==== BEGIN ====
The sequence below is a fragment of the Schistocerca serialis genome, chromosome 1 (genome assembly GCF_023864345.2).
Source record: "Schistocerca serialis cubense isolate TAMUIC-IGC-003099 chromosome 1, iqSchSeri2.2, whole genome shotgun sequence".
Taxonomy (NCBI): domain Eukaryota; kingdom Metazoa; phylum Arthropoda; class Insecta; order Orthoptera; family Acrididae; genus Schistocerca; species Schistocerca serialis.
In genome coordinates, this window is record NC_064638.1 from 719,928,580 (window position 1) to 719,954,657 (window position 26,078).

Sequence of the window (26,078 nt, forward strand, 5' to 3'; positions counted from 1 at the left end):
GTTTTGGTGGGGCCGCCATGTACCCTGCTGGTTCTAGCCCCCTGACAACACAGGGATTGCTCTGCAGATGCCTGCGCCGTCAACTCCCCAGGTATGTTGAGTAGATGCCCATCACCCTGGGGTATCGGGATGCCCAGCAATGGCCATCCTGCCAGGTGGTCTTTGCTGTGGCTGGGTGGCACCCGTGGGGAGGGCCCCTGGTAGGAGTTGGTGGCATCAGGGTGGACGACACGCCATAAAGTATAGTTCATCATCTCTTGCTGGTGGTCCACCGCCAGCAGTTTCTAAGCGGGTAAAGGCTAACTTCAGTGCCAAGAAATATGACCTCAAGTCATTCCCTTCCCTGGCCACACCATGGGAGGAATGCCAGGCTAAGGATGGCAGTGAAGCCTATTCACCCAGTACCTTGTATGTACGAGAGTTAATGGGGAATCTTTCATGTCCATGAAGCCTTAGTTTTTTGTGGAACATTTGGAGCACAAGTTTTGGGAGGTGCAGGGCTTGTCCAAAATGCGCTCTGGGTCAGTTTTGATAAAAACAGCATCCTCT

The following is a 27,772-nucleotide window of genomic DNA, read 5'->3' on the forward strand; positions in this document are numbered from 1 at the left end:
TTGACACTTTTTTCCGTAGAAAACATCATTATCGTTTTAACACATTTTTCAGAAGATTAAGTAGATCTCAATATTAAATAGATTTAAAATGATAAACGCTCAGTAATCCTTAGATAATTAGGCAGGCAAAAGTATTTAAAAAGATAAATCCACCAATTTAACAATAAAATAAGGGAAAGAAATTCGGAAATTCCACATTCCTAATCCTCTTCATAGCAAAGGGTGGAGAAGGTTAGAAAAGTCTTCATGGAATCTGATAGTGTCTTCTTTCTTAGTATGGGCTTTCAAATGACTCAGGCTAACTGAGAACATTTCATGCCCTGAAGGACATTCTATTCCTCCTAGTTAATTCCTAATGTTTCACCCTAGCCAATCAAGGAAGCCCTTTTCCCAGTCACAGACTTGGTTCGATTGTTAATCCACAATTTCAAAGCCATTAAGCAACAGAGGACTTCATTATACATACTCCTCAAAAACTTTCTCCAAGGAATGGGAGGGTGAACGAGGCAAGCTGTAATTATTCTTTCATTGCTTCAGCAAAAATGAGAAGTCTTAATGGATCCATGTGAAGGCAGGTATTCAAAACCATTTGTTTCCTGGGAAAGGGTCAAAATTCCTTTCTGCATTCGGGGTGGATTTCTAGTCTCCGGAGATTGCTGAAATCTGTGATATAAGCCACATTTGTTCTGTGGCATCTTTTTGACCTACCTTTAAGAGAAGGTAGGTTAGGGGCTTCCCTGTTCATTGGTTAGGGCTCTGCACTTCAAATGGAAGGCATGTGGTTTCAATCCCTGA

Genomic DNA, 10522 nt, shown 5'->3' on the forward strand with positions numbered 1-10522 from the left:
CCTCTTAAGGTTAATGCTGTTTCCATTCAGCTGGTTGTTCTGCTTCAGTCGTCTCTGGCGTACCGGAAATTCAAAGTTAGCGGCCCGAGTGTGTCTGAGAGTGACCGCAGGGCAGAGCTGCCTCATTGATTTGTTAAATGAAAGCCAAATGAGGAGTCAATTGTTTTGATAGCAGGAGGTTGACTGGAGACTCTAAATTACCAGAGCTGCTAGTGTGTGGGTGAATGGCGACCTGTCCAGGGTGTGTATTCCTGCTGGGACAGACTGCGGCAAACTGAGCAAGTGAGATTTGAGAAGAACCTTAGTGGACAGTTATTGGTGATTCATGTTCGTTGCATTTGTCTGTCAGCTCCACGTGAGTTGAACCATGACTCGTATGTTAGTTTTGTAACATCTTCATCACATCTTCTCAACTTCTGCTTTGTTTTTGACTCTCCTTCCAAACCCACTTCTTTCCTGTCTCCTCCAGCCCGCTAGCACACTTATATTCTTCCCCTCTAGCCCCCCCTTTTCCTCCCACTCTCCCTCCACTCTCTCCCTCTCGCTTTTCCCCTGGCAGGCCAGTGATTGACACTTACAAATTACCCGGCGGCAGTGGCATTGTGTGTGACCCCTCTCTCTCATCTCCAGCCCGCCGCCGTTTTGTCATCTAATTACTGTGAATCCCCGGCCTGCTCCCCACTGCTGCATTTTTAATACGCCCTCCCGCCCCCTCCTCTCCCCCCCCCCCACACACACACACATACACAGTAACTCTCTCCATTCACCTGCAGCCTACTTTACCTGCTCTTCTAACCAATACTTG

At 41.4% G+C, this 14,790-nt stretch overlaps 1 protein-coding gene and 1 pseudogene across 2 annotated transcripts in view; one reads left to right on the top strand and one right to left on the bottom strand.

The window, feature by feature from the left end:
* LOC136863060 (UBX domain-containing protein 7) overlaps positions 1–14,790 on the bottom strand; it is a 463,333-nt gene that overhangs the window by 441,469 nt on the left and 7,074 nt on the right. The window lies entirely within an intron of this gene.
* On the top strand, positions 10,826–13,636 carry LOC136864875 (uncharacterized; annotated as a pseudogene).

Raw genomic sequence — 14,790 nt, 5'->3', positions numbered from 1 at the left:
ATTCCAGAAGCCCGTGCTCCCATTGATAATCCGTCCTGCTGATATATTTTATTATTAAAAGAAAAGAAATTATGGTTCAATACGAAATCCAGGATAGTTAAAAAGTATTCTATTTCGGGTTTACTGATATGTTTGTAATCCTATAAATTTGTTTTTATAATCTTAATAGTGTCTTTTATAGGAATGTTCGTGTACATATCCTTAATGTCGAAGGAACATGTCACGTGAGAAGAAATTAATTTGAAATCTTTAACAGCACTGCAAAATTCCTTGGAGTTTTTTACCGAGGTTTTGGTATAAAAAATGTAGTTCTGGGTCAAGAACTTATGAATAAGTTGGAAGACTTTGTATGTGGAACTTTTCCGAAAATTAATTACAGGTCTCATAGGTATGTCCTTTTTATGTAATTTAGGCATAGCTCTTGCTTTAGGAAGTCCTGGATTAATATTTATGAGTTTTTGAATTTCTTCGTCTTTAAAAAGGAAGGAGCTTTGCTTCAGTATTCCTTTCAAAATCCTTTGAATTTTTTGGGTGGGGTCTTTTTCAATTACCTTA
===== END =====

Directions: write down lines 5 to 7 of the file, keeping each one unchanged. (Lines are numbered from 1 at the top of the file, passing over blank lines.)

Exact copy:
Sequence of the window (26,078 nt, forward strand, 5' to 3'; positions counted from 1 at the left end):
GTTTTGGTGGGGCCGCCATGTACCCTGCTGGTTCTAGCCCCCTGACAACACAGGGATTGCTCTGCAGATGCCTGCGCCGTCAACTCCCCAGGTATGTTGAGTAGATGCCCATCACCCTGGGGTATCGGGATGCCCAGCAATGGCCATCCTGCCAGGTGGTCTTTGCTGTGGCTGGGTGGCACCCGTGGGGAGGGCCCCTGGTAGGAGTTGGTGGCATCAGGGTGGACGACACGCCATAAAGTATAGTTCATCATCTCTTGCTGGTGGTCCACCGCCAGCAGTTTCTAAGCGGGTAAAGGCTAACTTCAGTGCCAAGAAATATGACCTCAAGTCATTCCCTTCCCTGGCCACACCATGGGAGGAATGCCAGGCTAAGGATGGCAGTGAAGCCTATTCACCCAGTACCTTGTATGTACGAGAGTTAATGGGGAATCTTTCATGTCCATGAAGCCTTAGTTTTTTGTGGAACATTTGGAGCACAAGTTTTGGGAGGTGCAGGGCTTGTCCAAAATGCGCTCTGGGTCAGTTTTGATAAAAACAGCATCCTCT

The following is a 27,772-nucleotide window of genomic DNA, read 5'->3' on the forward strand; positions in this document are numbered from 1 at the left end: